As part of our "To Live and Dine in L.A." Teen Cooking Series, teens learned about the culinary history of Los Angeles and created healthy smoothies from fresh and frozen fruit and juices.
The book "To Live and Dine in L.A.,"  written by Josh Kun, explores the history of Los Angeles through food menus. Looking through LAPL’s photographic database, I located a picture from around 1940 of a woman and her son at an Orange Julius  stand in the Central Southern area, near the library’s location.
Drawing from our area's food history, we decided to create our own Orange Julius and other blended fruit drinks and smoothies. Our teens really enjoy Jamba Juice, but we wanted to make healthier smoothies without ice cream. We wanted to show them healthier options and instill in them healthier eating habits — to encourage them to reach for something other than chips and soda after school — and to expose them to new and different foods (e.g. papaya, guavas, kefir milk, almond and coconut milk).
We created fliers and sent them to the schools, neighborhood council meetings and community centers, and we posted on our Facebook and Twitter accounts. (For a calendar of Teen Cooking Series events, download the materials under "Attachments" at right.)
We spent money on food and equipment. We purchased one new blender (and borrowed a couple from staff), new measuring cups, spoons and cutting boards. We purchased in-season fruit, frozen fruit, juice, milk and non-dairy milks. We ended up spending about $150 for all supplies.
On the day of the event, we set up different work stations with the blenders, fruit, liquids, ice, cutting board, measuring cups and spoons. I conducted a short demonstration, talked about “To Live and Dine in L.A.,” gave a short history of smoothies, and talked about the importance of fruits and healthy eating. Teens then broke up into different groups. We offered recipes they could follow, or they were welcome to create their own. We had three staff members on hand, but the teens self-organized and at least one person stepped up in each group to act as the leader. The program went well, but we did end up running out of some of the fruit.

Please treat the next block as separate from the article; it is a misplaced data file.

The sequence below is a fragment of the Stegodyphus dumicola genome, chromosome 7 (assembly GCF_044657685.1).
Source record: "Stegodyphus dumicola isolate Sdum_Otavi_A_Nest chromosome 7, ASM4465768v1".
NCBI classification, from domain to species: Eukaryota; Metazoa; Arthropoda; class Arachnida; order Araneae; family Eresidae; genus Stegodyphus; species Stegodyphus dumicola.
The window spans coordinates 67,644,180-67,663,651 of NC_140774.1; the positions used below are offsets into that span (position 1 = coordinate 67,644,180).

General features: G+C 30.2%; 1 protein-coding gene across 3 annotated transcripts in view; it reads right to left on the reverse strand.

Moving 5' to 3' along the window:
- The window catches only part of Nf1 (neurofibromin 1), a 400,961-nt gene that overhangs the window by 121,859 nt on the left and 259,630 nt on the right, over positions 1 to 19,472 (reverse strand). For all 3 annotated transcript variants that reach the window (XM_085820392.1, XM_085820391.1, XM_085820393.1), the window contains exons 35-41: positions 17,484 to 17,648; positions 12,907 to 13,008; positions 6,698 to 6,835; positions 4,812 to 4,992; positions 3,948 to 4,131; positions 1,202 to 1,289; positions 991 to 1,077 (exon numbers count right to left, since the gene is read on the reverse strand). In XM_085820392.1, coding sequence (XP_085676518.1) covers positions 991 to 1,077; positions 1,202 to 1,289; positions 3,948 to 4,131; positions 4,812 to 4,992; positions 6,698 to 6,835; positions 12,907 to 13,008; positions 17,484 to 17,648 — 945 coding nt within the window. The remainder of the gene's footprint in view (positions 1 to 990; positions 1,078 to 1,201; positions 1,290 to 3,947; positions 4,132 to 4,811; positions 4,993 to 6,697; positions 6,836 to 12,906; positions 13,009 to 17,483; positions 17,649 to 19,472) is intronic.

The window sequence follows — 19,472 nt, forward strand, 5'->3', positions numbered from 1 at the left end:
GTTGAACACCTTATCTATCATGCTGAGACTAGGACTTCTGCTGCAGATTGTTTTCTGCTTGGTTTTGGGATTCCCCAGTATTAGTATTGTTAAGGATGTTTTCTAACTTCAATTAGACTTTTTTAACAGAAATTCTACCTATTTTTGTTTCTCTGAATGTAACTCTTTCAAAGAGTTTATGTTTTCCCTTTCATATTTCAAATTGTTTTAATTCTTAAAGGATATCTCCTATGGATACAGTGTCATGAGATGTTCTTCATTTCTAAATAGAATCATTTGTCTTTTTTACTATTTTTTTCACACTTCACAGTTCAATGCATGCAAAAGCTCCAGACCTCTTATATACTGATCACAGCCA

We were able to borrow most of the equipment and staff donated some supplies. You’ll really have to spend most of the money on fruit, milk and juice. We kept it simple, but you could add other ingredients like spinach or kale. We definitely should have had more bananas!
About This Library
Part of the Los Angeles Public Library system, the Angeles Mesa Branch Library serves a highly dense and economically disadvantaged population. The 2014 population for zip code 90043 was 46,429, and the median income was $41,106, placing many of our families in the "very low income" bracket, according to the Department of Health and Human Services.